Wheat Walks – Bob Fanning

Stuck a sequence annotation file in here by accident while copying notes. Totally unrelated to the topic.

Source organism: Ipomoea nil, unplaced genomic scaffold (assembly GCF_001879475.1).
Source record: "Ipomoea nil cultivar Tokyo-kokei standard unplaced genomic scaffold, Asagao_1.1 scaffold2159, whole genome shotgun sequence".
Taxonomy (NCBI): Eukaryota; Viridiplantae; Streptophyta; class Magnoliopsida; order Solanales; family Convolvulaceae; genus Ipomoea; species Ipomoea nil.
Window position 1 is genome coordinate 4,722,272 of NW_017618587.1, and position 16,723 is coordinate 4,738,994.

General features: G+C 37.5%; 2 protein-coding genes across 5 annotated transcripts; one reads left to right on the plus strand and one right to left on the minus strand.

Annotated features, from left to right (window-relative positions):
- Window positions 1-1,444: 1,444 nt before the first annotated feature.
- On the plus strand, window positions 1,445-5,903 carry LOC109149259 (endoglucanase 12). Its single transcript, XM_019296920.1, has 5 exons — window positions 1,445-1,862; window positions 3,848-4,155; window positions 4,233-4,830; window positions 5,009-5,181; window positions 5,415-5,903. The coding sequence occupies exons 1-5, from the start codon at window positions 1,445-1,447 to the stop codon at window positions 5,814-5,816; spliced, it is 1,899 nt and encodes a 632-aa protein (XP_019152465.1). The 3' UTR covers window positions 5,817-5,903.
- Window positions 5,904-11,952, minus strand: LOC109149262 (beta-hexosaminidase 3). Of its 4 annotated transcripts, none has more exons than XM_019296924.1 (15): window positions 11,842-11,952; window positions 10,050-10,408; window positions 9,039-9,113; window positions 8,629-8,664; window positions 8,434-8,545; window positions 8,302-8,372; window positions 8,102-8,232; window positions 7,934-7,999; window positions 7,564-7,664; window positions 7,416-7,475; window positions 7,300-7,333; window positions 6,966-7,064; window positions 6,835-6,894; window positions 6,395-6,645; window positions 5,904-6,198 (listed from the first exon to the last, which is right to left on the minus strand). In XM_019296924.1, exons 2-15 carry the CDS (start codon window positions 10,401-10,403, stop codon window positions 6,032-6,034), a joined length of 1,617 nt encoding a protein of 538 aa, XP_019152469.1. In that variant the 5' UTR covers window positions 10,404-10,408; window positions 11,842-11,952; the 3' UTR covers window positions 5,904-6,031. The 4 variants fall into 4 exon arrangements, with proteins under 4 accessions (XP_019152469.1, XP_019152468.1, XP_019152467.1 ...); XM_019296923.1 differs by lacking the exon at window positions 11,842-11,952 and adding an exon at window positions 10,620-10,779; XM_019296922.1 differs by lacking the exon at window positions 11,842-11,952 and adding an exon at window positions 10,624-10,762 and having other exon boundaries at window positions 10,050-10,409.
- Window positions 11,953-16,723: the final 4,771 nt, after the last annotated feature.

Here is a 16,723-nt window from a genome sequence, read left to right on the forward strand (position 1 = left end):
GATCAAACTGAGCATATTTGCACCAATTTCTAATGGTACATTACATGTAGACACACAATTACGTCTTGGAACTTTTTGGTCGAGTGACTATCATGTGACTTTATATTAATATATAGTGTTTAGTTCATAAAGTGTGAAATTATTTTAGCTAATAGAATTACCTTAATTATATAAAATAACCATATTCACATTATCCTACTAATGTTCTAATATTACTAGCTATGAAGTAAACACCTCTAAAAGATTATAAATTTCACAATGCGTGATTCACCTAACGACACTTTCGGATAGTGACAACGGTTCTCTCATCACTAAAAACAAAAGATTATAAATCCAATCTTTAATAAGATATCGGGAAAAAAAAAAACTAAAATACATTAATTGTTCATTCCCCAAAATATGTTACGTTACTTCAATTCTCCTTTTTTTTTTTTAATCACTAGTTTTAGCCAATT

(Music) Welcome everybody to our last wheat walk of this year anyway. We put on two yesterday and one this morning down at Dakota Lakes and glad to see everybody who’s here and glad to see the interest in people coming out to these. It’s sure a lot more productive and makes us feel a lot better if people are interested in what we have to offer, so welcome. We also want to right off hand before I forget want to thank is it excuse me High Plains, Ruth who’s the coop? Northern Plains Co-op is sponsoring the wheat walk here at the Gettysburg site today. Last year we held a few wheat walks, and we were actually instructed with our new SDSU extension system that we were supposed to look at a lot of the time trying to charge for events like this, and we did get a few people, but we were glad that we got the okay to you know see if we could secure some sponsors and certainly there are businesses were willing to step up and do that. So that allowed us to not charge for these and we certainly appreciate that but sure, it makes it more appealing to attend if you don’t have to pay for em. But at any rate. I wanted to just spend a few minutes going over a few issues about stand and some of the problems a dry fall and dry winter that pose for winter wheat producers this year. But excuse me kind of that real dilemma, we had an awful lot of questions about this kind of thing. Look early on if you decide you might want to keep your winter wheat field or abandon it and maybe go to something else and so I just kind of resurrected a spreadsheet that I wrote a number of years ago when something kind of like this has come up. Maybe experience some winter kill or different problems like that. So I think Ada’s got some copies of that if she wants the hand those around if you’re interested feel free and grab one of those. If you’d like the actual spreadsheet let me know what I’d be happy to email it to you and you could take it put some of your own numbers in here that I’ll talk about And you could kind of manipulate that to kind of better fit your situation. But the top part of this spreadsheet or the sheets you’re going to get there is really intended towards trying to ask them or evaluate early growth. And so when you come out here and in the spring of the year and the wheat plants are hopefully coming on a dormancy and they’re green and growing you might want to obviously take a look and see how many plants per foot a row or perfect square foot you have and try to make a decision is to as to whether you feel that’s an adequate stand that you want to keep or like I said maybe abandon that in and go to something else. So on the left-hand column there, I’ve got numbers of plants per foot a row from one to ten and then put in there width of the row, and that’s something in the spreadsheet you can manipulate. I just put seven and a half inches in there because a lot of producers are planning wheat these days with air seeders and that’s a pretty typical roll spacing. So then the spreadsheet calculates plants per square foot and then you have to make a couple of assumptions or decisions. One would be how many tillers per plant are you getting and if you actually go out and count of course you’re going to get a variety of those. So you’d want to probably average that and I just put in there five tillers per plant and if you any of you had the crop insurance adjuster come out to your place and look at some fields, that’s what they assume. So that’s the default according the crop insurance adjusters plan. So then that calculates the course heads per square foot and then you also have to assume or put in a value for kernels per head, which is a big factor. I put 25 in there, just hypothetically. Granted some heads are going to be bigger than that some are going to be smaller than that some of the secondary later tillers, and then also we also assume a million kernels per bushel and that’s certainly going to vary anywhere from 960 thousand or lower maybe to as many as 1.2 million or possibly higher. So we just kind of use a million as kind of a happy average. So if you’ve read any of the material articles or heard any of the information, you might have heard the figure some may be stands as low as 5 or 6 plants per square foot. Might be adequate enough to decide to keep if it’s properly managed. Well, you can look across there and three plants per foot of row and seven half-inch rows give you four point eight plants per square foot. You go up to four it comes up to about 6.4. You can look across and see your with all these assumptions looking at maybe somewhere in the neighborhood of 26-35 bushels an acre. Now that of course can vary, it’s an estimation but if you can live with that maybe you can decide that’s enough, and that’s what you’re going to keep. There’s certainly some thought that applying nitrogen early is going to encourage tillering and I think there’s probably something to that. I don’t know how much but certainly the rains that we got early this year greatly influenced the tillering of the plants. I’ve seen fields that have as many as nine and ten tillers and I certainly not all those tillers are going to produce viable seed heads but you can see where you can make a lot of adjustments to this and in come up with something totally different than your estimate. If you look down at the bottom part of the page there, that’s intended more for once the plant is completed tillering and now it’s sending up seed heads and you can actually count heads and possibly it’s far enough long maybe count kernels per head. So there again, you put heads per foot a row and roll width calculates heads for square feet. You still have to assume or put in a value of kernels per head and then assume again a million kernels per bushel and you can see you can probably more closely estimate what your yield might be. Now to really really simplify this, you can look there i’ve got the formulas by each section of that spreadsheet, where you can go out and calculate it if you want. Well the spreadsheet can do that for you if you put the right numbers in but if you look for example kind of the middle of that bottom section there. Let’s say if we picked it we had 40 heads per square foot. If you look across to the right interestingly enough it comes out with those assumptions at 44 bushels to the acre. What I really saying is yeah, anybody ever heard the old adage and if you go behind the combine to try to estimate harvest loss. If you got 22 or 23 kernels per square foot you’re throwing over about a bushel to the acre. So pretty close to that is what I’ve got in there for kernels per head or 25. So you can to get a really ballpark figure you can go out and plan count heads per square foot and that would just about directly equate to bushels per acre. So it comes out pretty close. If you find that you got more kernels in a head than 25 you might want to bump that up a little bit bushel and a quarter. Maybe as much as bushel and a half but that can get you pretty close. So there’s been a lot of decisions about that. I know this year and certainly crop adjust insurance adjusters get a big influence on that, fortunately offered people a lot of a lot of options if they were able to get their field adjusted really low or zero it out. They could decide on their own whether they want to keep it or whether they want to look at maybe doing something else. The second page of the back side of that sheet is a kind of a visual graphic of goal stages of wheat as it goes through the progression and the really the only thing I wanted to point out there, is right after that tillering section there, at the end of which is about the five leaf stage when you hit that six leaf stage, that’s when the first joint is initiated. Now that becomes a very important part. To answer a question, another question that’s been a really big issue this year, I’ve gotten a lot of questions on did my winter wheat fertilize or is it going to produce a seed head. A lot of questions about that not something the crop insurance adjusters couldn’t guarantee people and so really up until the time in that first node appears, you don’t know for sure whether your winter wheat fertilized. There’s no way that I know of or anybody i’ve ever talked to knows that you can actually tell whether that that plant fertilized or not. So to clarify this a little bit the process of fertilization goes like this. The kernel has it got to at least take on moisture and swell, technically start the germination process. Then it has to go through a period of time that could range from as little as a few days to as much as three weeks and that’s highly dependent on how hardy the winter variety is and then it’s got to go through that period of time where the soil temperature is somewhere in the mid may be upper 40s. I’ve heard the term the figure 48 degrees. Going through that process is what triggers that winter wheat plant to go into the reproductive mode or joint and then produce the seed head. If it doesn’t do that, it’s not going to produce a seat head. Now that could happen in the fall or over the winter, if germination occurs in the fall you can also occur in the spring. It doesn’t have to come up in the fall. It doesn’t even have to sprout in the fall but it’s got to go through that period of time at those temperatures. To use an example last week I was on a Wall. We’ve got some research plots out there and in the alleys and the borders, the technician planted winter wheat on May 1st. In that plot he’s also got spring wheat, that’s jointing. Was jointing last last week. The winter wheat that was planted May 1st was not. So with that I think I can safely say that May 1st is too late the plant spring, or excuse me winter wheat. Don’t do that unless you want a little grazing, and you want a low crop that’s not going to get very tall because it’s not going to do what you want it to do. I remember another case a number of years ago Claire Stymest who is our West River Agronomist at the time, planted a plot with a variety of things in it. Planted winter wheat in the alleys April 29th. 99.9 percent of that winter we did not fertilized and did not produce seed heads So I hope that kind of illustrates out a little bit. From here on out I guess one thing I want to emphasize to is that I think as you all know winter wheat is a great crop to include your rotation. Might not have been such a severe effect up in this country but I know down in the Lyman County, Tripp County big area across southern South Dakota and much bigger than that, of course it was very very dry and the people that planet corn into wheat stubble in general if they didn’t have it pollinating during a really hot time of the year he had a pretty darn good corn crop despite the drought. Boy fields that were planted back on soybean ground, corn ground, alfalfa that was taken out they bought had a pretty good wreck and so winter wheat is a tremendous crop in the rotation and certainly has a lot more value than just the crop you raise. Also wanted to mention after a bit we are gonna have Emmanuel Byaukama our plant pathologist up here, but I just wanted to mention I’ve got a little bit of a display that you might want to check out on Common Bunt. Has anybody ever had problems with Common Bunt in the group here? Boy your, that’s good. If you ever get Common Bunt you don’t want to plant that seed back or if you really want to plan it back you really want to treat it with a fungicide because it tends to increase. The bunted kernels will send out spores in fact the new seeds that are being developed and you’re going to get a lot more of it in the next crop and it has it’s also known as Stinking Smut. The reason is because it tends to smell like really bad fish and the elevators don’t take much training to pick up on that and they also tend to reject it if it’s too high. And so there’s a really interesting thing in my display here about it when a guy planted the same seed in the same field but two different times because part of it was planted to corn and the rest was prevented plant, planted much planted earlier, and he had Common Bunt In where he planted the corn, planted it later. Where he planted it early didn’t have it but certainly seed treatment is the most effective way to go along with good clean seed. (Music)